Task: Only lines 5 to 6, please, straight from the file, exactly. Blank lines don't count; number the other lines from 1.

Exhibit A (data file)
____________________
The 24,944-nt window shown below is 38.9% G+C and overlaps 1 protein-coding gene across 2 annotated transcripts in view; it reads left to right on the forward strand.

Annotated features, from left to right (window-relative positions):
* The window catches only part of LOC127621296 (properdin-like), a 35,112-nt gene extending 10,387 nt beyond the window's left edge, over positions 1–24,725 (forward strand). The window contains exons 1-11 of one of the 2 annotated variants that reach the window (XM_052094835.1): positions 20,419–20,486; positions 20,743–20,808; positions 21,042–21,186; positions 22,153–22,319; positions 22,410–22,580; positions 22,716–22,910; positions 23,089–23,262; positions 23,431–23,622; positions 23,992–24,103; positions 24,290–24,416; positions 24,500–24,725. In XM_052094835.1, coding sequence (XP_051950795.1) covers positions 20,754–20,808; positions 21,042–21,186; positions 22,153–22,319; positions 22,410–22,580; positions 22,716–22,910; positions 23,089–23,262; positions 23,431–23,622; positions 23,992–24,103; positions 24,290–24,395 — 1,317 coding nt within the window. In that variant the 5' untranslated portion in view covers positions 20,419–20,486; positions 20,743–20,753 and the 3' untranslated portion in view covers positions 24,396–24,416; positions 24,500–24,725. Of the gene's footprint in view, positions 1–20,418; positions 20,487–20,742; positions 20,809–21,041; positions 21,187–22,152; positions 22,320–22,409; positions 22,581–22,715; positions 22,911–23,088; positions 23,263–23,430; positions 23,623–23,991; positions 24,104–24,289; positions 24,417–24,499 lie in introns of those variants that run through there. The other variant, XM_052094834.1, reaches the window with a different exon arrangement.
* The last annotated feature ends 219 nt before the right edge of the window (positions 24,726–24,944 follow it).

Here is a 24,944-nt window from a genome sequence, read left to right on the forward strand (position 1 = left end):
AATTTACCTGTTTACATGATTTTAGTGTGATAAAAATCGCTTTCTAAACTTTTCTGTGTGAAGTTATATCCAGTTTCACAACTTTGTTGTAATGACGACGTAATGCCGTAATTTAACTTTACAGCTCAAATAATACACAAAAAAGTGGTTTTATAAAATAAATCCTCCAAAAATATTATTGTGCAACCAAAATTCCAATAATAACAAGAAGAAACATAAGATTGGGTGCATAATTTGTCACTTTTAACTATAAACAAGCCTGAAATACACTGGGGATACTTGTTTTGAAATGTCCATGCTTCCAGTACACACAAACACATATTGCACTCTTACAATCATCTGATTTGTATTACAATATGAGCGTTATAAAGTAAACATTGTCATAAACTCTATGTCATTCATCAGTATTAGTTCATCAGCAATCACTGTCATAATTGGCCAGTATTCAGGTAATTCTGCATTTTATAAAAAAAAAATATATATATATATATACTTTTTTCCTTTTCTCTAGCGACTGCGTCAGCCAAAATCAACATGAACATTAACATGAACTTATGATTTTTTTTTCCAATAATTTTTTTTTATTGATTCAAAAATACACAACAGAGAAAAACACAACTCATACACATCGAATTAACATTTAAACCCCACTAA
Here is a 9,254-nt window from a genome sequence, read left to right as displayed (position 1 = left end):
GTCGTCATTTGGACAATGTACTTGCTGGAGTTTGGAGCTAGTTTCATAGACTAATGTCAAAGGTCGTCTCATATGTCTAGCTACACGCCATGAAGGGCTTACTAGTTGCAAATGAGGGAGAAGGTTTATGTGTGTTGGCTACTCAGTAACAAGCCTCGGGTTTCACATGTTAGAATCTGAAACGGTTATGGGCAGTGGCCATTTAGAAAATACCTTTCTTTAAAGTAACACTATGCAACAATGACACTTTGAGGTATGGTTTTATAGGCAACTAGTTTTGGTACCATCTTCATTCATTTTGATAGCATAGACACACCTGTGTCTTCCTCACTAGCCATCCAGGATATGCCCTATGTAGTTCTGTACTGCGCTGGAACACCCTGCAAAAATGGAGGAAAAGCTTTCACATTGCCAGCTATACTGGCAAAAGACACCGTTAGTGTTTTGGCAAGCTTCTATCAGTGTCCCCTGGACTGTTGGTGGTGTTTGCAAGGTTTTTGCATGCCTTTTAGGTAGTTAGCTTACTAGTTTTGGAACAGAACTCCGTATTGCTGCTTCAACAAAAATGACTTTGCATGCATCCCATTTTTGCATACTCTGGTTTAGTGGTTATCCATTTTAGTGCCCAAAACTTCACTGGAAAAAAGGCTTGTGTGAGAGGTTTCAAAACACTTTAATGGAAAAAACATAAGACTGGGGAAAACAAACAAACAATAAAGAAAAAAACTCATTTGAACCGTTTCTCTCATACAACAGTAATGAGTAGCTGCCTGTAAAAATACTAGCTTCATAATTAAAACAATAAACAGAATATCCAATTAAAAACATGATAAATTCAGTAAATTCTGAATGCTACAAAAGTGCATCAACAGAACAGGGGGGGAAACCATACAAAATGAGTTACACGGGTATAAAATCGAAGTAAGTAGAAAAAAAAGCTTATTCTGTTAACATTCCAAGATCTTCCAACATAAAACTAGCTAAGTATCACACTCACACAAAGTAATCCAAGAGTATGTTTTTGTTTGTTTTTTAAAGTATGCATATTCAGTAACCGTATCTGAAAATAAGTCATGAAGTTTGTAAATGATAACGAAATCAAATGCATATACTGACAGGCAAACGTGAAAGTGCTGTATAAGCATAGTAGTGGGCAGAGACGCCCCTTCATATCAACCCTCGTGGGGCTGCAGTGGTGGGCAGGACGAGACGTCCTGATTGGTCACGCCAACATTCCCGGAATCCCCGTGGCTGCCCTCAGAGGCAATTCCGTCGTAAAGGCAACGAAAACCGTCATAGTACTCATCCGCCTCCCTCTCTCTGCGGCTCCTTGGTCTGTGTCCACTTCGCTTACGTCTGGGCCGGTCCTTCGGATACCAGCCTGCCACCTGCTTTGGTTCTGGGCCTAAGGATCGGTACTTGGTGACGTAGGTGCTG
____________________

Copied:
Here is a 24,944-nt window from a genome sequence, read left to right on the forward strand (position 1 = left end):
AATTTACCTGTTTACATGATTTTAGTGTGATAAAAATCGCTTTCTAAACTTTTCTGTGTGAAGTTATATCCAGTTTCACAACTTTGTTGTAATGACGACGTAATGCCGTAATTTAACTTTACAGCTCAAATAATACACAAAAAAGTGGTTTTATAAAATAAATCCTCCAAAAATATTATTGTGCAACCAAAATTCCAATAATAACAAGAAGAAACATAAGATTGGGTGCATAATTTGTCACTTTTAACTATAAACAAGCCTGAAATACACTGGGGATACTTGTTTTGAAATGTCCATGCTTCCAGTACACACAAACACATATTGCACTCTTACAATCATCTGATTTGTATTACAATATGAGCGTTATAAAGTAAACATTGTCATAAACTCTATGTCATTCATCAGTATTAGTTCATCAGCAATCACTGTCATAATTGGCCAGTATTCAGGTAATTCTGCATTTTATAAAAAAAAAATATATATATATATATACTTTTTTCCTTTTCTCTAGCGACTGCGTCAGCCAAAATCAACATGAACATTAACATGAACTTATGATTTTTTTTTCCAATAATTTTTTTTTATTGATTCAAAAATACACAACAGAGAAAAACACAACTCATACACATCGAATTAACATTTAAACCCCACTAA